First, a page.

Retired firefighter George Bachmann is a World Trade Center survivor and was a first responder on that terrible day, who was pulled from the rubble but can now say he's doing better and better.
"I'm on my way to recovery and i'm feeling good about life again, and i'm just praying that the families try to heal," said Bachmann.
It has not been easy, and for many of the first responders like Jim LaPenna, health problems and emotional trauma are part of every day life. "It's scary. I have three sons and it's not about me, but I just wanna know that they're gonna be ok, because I'm their dad," he said.
The city designated World Trade Center responder day as a way of honoring the workers, but some like Jim, fear they are being forgotten. He says he goes for counseling two to five times per month, and now, because of a struggle for proper funding that program will end.
The city's 9/11 mental health program serves about 4,500 New Yorkers, and some, don't qualify for other programs. Responders say, it's all the more reason to get more permanent help, from Washington.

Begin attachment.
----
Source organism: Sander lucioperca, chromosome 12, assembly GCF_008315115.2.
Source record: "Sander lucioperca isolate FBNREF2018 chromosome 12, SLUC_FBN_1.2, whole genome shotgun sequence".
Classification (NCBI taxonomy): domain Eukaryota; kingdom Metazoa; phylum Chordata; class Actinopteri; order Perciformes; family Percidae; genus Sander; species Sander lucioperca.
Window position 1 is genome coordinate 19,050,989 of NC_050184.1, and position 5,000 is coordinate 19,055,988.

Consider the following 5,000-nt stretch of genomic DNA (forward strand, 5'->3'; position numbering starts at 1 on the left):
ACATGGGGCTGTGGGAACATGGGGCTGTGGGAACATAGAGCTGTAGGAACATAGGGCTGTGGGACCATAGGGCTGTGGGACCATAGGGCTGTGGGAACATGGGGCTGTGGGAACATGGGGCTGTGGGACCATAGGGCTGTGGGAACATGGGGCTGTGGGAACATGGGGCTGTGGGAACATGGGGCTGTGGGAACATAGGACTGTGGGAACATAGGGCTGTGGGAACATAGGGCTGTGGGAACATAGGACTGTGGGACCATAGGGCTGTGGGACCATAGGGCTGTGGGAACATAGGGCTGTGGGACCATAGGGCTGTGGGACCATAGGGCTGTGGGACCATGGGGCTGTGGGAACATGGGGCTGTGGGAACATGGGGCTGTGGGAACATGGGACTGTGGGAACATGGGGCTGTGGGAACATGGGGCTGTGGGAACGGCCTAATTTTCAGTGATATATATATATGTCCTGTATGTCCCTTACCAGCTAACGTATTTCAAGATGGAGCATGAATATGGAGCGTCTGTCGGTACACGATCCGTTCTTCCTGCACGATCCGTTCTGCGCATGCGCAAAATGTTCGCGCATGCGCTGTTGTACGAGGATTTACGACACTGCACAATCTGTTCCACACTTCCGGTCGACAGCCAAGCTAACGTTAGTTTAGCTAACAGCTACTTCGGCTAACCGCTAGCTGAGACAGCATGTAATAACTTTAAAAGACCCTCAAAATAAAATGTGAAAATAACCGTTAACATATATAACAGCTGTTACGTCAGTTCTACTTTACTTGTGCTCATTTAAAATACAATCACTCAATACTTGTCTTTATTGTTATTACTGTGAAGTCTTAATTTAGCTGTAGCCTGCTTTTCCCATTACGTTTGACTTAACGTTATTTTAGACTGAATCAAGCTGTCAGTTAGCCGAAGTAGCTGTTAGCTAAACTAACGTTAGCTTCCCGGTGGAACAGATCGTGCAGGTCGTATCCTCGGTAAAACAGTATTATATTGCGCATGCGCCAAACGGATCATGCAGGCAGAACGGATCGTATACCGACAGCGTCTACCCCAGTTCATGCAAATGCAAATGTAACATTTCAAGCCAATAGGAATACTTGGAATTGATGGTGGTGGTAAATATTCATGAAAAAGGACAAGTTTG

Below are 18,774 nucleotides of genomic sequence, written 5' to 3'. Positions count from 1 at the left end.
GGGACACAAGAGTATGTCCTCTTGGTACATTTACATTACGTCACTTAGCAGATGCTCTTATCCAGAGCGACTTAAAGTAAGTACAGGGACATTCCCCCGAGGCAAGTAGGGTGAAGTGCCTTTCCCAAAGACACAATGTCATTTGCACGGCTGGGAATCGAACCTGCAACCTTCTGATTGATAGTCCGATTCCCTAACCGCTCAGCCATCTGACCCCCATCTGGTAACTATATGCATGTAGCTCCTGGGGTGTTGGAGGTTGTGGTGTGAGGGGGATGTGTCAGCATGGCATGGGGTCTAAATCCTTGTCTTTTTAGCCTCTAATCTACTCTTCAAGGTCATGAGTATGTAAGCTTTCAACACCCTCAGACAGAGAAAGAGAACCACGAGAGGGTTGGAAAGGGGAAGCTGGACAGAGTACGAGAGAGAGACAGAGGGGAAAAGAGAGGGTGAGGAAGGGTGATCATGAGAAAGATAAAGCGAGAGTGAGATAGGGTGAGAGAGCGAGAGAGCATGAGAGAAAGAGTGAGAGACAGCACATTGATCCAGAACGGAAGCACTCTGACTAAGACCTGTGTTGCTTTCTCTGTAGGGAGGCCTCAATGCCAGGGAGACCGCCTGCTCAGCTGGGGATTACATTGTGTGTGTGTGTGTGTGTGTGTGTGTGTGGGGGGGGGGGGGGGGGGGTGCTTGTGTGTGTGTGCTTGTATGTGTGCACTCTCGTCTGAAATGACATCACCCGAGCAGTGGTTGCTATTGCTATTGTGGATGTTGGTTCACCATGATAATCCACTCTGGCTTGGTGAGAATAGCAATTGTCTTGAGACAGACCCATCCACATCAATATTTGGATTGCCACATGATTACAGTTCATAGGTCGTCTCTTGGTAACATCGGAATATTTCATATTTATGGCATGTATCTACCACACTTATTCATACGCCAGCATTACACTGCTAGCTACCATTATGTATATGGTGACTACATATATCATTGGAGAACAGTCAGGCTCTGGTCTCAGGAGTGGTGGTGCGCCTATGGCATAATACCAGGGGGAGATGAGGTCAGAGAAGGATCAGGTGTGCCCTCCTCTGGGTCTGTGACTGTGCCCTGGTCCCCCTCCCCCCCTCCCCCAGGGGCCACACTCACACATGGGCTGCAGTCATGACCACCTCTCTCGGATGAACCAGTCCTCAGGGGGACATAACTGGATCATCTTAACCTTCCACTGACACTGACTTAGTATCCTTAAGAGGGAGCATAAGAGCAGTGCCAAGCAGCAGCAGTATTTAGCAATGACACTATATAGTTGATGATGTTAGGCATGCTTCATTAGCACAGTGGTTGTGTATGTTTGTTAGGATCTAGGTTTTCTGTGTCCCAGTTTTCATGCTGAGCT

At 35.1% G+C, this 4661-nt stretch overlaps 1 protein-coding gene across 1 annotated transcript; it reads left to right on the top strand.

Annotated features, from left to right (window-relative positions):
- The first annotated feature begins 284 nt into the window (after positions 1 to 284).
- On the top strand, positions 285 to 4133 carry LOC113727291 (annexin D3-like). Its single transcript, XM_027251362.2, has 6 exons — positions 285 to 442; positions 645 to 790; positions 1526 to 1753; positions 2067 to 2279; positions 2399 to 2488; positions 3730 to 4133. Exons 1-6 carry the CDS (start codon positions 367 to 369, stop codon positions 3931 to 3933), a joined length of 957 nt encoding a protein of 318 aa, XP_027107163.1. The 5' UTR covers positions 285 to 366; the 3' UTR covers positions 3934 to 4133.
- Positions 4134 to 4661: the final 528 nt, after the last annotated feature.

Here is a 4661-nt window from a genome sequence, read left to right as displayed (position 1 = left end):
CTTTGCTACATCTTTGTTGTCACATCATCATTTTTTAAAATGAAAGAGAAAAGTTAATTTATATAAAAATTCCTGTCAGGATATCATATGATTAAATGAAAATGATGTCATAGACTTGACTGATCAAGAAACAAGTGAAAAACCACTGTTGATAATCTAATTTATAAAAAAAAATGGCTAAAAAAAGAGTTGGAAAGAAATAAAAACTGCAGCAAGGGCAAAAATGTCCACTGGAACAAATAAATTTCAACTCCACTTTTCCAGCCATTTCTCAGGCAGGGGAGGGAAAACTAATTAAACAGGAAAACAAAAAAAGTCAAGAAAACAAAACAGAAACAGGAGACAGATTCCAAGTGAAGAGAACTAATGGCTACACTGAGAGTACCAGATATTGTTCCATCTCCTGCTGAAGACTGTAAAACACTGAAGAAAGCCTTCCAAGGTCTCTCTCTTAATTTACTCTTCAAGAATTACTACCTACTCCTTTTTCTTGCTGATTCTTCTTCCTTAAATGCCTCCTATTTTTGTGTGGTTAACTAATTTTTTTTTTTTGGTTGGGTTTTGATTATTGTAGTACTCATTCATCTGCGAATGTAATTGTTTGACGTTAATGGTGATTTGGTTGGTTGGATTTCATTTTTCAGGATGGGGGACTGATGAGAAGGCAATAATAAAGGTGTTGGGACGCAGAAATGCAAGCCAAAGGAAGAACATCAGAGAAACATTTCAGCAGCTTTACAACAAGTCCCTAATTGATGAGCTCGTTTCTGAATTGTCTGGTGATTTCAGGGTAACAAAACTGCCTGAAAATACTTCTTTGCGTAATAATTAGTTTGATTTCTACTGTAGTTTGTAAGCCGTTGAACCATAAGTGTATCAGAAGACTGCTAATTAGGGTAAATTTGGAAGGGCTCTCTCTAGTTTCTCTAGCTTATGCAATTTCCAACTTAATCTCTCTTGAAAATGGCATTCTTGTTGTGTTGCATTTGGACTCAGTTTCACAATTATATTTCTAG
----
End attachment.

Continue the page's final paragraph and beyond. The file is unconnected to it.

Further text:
Members of the congressional delegation from New York are still fighting for a new law to create permanent health care and monitoring.
"As one responder said to me, 'Don't give me another award, don't call me a hero, just give me my health care'. They need it," said Rep. Carolyn Maloney.
As they depend right now on a patchwork of programs, they say a day of honor is nice, but what they need is a future they can count on.